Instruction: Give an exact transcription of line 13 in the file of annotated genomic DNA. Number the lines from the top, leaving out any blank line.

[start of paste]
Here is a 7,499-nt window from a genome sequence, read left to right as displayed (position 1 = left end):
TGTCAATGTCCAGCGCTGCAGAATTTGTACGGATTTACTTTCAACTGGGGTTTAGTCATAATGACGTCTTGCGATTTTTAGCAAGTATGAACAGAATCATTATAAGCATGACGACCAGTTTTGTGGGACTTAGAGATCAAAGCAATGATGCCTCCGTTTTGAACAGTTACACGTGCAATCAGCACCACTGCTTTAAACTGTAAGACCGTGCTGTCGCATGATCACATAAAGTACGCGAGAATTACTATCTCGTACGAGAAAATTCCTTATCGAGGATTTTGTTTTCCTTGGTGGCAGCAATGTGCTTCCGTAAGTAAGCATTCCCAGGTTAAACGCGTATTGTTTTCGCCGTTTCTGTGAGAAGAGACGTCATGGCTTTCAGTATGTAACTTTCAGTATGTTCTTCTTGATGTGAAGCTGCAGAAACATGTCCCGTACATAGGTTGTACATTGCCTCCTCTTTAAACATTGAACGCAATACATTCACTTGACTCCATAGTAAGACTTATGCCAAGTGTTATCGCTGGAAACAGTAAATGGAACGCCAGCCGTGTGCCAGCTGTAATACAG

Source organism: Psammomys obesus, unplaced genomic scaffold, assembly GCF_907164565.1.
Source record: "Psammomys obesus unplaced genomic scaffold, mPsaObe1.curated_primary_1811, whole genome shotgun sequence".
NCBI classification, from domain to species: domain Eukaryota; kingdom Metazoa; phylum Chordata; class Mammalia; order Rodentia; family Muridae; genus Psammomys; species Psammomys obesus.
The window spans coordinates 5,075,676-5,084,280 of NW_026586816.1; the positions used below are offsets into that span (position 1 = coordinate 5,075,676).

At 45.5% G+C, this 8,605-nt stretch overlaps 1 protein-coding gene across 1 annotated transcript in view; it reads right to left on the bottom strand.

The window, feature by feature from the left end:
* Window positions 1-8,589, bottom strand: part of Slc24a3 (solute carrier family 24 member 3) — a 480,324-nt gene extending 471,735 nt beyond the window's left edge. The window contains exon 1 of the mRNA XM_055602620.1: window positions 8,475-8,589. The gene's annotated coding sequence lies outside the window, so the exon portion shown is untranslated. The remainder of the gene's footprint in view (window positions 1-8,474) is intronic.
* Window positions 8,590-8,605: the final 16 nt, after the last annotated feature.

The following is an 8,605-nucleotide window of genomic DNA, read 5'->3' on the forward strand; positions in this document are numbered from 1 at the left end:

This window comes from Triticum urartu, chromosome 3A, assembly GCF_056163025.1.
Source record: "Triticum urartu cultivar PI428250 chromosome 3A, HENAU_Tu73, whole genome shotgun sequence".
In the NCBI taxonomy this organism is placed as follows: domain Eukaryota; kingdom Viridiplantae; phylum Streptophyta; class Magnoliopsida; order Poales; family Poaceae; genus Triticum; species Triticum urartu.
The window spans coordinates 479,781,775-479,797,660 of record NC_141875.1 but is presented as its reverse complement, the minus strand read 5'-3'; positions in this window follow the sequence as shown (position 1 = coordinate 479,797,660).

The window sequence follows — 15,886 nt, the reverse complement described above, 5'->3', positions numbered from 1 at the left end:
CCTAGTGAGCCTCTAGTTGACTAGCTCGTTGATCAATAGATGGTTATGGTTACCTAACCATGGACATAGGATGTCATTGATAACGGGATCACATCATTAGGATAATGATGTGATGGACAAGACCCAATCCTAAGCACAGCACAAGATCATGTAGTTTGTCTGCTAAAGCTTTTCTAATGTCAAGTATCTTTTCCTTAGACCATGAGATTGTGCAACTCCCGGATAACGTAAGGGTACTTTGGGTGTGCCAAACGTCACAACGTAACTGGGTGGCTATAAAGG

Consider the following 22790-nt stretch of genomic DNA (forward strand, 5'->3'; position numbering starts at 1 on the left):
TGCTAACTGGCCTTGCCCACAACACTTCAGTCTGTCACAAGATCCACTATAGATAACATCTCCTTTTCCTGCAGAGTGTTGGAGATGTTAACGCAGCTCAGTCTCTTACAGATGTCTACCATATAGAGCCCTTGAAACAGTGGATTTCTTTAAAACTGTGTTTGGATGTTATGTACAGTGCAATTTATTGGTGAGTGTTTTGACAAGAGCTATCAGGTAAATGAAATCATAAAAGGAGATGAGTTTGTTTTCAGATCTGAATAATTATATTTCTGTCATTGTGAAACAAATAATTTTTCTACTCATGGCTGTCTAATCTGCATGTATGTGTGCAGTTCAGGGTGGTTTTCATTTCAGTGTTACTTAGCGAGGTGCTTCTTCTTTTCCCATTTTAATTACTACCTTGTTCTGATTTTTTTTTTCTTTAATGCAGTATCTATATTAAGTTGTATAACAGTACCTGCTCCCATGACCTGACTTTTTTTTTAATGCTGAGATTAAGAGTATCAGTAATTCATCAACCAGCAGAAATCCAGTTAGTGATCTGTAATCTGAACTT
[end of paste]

Source record: "Triticum urartu cultivar PI428250 chromosome 3A, HENAU_Tu73, whole genome shotgun sequence".